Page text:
Cary Fowler is archiving biodiversity, and more specifically crop diversity. As this unassuming man begins his time on the TED stage it’s quickly evident how important and relevant his work is to us all.
After reading from The Apples of New York, a catalog of all the varieties of apples in the state that was published in 1903, he declares that we have lost more than 6,000 varieties of apple alone. The Fowler apple, namesake of his family, is luckily not one of them. The book describes Fowlers as not being especially good. So, he asks, why should we save it? Because we don’t know what the future holds and we don’t know what properties of pest or disease resistance that variety may contain. When we lose diversity, we lose options and we lose those options forever.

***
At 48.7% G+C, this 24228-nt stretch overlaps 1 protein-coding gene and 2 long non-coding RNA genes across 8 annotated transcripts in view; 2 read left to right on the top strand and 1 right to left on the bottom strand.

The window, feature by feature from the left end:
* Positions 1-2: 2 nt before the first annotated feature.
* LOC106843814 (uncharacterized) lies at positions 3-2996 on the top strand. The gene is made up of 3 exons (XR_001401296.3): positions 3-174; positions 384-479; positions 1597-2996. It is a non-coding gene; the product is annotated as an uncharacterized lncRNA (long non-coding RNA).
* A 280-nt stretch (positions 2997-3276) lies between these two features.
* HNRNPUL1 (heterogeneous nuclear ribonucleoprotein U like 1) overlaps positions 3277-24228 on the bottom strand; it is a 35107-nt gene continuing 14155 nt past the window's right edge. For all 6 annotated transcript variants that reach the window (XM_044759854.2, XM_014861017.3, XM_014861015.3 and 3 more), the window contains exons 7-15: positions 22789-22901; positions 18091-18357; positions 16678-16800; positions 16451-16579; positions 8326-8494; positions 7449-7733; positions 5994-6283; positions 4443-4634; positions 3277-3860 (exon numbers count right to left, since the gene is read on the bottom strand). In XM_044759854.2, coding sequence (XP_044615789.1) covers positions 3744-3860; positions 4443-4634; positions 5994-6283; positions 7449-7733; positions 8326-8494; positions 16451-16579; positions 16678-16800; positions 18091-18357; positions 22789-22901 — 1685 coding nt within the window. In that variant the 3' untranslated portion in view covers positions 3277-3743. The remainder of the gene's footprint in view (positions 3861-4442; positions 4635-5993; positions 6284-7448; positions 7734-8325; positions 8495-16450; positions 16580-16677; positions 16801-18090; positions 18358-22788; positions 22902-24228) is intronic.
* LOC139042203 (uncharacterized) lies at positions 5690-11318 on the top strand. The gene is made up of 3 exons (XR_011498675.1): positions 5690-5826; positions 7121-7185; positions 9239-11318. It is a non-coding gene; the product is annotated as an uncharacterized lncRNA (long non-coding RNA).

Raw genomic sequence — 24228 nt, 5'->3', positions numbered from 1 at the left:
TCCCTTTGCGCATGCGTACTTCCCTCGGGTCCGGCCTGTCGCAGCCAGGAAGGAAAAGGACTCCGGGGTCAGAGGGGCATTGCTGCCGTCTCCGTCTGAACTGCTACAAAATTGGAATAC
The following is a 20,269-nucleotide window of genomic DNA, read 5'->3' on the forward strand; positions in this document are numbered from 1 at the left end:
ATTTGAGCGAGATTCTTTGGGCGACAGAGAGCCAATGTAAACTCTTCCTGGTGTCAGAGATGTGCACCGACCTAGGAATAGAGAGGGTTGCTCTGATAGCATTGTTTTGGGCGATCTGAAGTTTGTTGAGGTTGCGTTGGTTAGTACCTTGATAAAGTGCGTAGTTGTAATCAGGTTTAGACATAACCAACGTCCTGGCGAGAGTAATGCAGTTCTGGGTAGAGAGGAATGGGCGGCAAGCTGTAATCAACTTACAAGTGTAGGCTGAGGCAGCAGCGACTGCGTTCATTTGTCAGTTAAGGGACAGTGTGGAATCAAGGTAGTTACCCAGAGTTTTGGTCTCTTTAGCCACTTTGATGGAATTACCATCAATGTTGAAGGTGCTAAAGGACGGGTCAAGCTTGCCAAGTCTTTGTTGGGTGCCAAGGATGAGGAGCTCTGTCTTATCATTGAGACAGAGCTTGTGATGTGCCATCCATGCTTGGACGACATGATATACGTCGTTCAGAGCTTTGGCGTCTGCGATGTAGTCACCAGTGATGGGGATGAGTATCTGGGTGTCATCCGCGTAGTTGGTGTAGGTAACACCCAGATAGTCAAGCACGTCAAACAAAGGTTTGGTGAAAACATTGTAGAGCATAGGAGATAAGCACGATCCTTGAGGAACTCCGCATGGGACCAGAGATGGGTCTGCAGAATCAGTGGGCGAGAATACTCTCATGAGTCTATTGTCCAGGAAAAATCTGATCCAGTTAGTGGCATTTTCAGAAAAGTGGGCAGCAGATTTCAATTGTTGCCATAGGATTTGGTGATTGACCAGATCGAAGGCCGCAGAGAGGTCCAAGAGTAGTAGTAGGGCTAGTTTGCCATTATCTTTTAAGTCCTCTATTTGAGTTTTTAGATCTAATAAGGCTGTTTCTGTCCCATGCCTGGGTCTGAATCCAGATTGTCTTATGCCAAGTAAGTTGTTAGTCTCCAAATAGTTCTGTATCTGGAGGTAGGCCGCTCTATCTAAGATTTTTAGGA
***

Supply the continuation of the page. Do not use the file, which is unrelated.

So, he’s begun a global crop diversity seed bank, in the side of a mountain in Svalgard, Norway. He shows us clips of the bank and its environs. It’s an absolutely unpopulated, startling white environment, dotted only by reindeer and polar bears. He chose this environment so that the bank would have a natural refrigeration. Fowler’s operation is a true bank. Norway owns the mountain, he says, but not the seeds. The seeds can be withdrawn whenever they are needed by the parties who deposited them.
This project is his life’s work. And in all seriousness, he refers to the cavernous, bleak stone walls of the seed bank projected behind him and says, “Some of the happiest days of my life have been spent here.”